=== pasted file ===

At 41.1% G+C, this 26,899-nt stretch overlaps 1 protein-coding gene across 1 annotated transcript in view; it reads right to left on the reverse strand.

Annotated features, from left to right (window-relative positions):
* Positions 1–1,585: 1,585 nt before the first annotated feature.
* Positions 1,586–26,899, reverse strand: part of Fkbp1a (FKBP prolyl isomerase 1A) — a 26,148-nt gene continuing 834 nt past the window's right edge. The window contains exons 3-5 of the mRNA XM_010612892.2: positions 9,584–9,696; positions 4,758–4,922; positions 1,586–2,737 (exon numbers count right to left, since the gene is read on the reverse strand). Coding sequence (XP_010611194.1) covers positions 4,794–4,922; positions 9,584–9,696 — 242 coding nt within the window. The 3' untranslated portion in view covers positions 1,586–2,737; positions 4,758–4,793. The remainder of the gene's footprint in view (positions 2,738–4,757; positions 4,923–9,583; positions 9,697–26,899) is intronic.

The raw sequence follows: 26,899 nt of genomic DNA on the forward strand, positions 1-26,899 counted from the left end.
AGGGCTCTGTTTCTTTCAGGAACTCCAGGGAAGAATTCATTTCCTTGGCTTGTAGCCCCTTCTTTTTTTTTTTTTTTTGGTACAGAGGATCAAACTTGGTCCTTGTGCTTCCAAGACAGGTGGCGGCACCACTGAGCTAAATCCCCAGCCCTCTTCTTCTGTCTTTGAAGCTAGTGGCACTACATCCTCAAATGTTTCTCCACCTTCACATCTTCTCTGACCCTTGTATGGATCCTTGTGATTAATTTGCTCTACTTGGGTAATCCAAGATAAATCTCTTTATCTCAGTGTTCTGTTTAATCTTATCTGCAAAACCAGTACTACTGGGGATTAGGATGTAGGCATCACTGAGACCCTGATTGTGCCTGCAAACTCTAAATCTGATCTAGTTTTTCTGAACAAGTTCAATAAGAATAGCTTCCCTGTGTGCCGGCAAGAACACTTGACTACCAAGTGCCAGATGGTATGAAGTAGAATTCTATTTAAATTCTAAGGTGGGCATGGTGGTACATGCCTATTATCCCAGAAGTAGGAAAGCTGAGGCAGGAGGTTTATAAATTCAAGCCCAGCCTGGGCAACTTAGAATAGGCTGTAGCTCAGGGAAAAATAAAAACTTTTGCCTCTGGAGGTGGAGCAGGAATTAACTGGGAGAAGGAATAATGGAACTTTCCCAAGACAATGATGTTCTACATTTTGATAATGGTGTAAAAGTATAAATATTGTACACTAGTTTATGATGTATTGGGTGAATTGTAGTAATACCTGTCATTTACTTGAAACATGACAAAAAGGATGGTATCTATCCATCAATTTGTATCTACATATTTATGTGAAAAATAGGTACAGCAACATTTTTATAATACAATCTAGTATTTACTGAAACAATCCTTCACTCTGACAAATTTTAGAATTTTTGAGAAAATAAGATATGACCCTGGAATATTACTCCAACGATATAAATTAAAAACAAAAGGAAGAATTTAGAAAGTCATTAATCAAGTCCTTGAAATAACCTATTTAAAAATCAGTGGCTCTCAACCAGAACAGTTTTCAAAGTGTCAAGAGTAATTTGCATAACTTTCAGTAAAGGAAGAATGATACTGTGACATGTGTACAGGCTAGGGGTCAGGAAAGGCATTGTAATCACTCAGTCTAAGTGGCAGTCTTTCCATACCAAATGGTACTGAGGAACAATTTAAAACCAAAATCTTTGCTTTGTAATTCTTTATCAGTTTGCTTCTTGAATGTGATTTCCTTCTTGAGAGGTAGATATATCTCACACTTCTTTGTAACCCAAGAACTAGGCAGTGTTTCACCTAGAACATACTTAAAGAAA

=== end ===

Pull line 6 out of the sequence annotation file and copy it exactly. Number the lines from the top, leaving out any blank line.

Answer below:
AGGGCTCTGTTTCTTTCAGGAACTCCAGGGAAGAATTCATTTCCTTGGCTTGTAGCCCCTTCTTTTTTTTTTTTTTTTGGTACAGAGGATCAAACTTGGTCCTTGTGCTTCCAAGACAGGTGGCGGCACCACTGAGCTAAATCCCCAGCCCTCTTCTTCTGTCTTTGAAGCTAGTGGCACTACATCCTCAAATGTTTCTCCACCTTCACATCTTCTCTGACCCTTGTATGGATCCTTGTGATTAATTTGCTCTACTTGGGTAATCCAAGATAAATCTCTTTATCTCAGTGTTCTGTTTAATCTTATCTGCAAAACCAGTACTACTGGGGATTAGGATGTAGGCATCACTGAGACCCTGATTGTGCCTGCAAACTCTAAATCTGATCTAGTTTTTCTGAACAAGTTCAATAAGAATAGCTTCCCTGTGTGCCGGCAAGAACACTTGACTACCAAGTGCCAGATGGTATGAAGTAGAATTCTATTTAAATTCTAAGGTGGGCATGGTGGTACATGCCTATTATCCCAGAAGTAGGAAAGCTGAGGCAGGAGGTTTATAAATTCAAGCCCAGCCTGGGCAACTTAGAATAGGCTGTAGCTCAGGGAAAAATAAAAACTTTTGCCTCTGGAGGTGGAGCAGGAATTAACTGGGAGAAGGAATAATGGAACTTTCCCAAGACAATGATGTTCTACATTTTGATAATGGTGTAAAAGTATAAATATTGTACACTAGTTTATGATGTATTGGGTGAATTGTAGTAATACCTGTCATTTACTTGAAACATGACAAAAAGGATGGTATCTATCCATCAATTTGTATCTACATATTTATGTGAAAAATAGGTACAGCAACATTTTTATAATACAATCTAGTATTTACTGAAACAATCCTTCACTCTGACAAATTTTAGAATTTTTGAGAAAATAAGATATGACCCTGGAATATTACTCCAACGATATAAATTAAAAACAAAAGGAAGAATTTAGAAAGTCATTAATCAAGTCCTTGAAATAACCTATTTAAAAATCAGTGGCTCTCAACCAGAACAGTTTTCAAAGTGTCAAGAGTAATTTGCATAACTTTCAGTAAAGGAAGAATGATACTGTGACATGTGTACAGGCTAGGGGTCAGGAAAGGCATTGTAATCACTCAGTCTAAGTGGCAGTCTTTCCATACCAAATGGTACTGAGGAACAATTTAAAACCAAAATCTTTGCTTTGTAATTCTTTATCAGTTTGCTTCTTGAATGTGATTTCCTTCTTGAGAGGTAGATATATCTCACACTTCTTTGTAACCCAAGAACTAGGCAGTGTTTCACCTAGAACATACTTAAAGAAA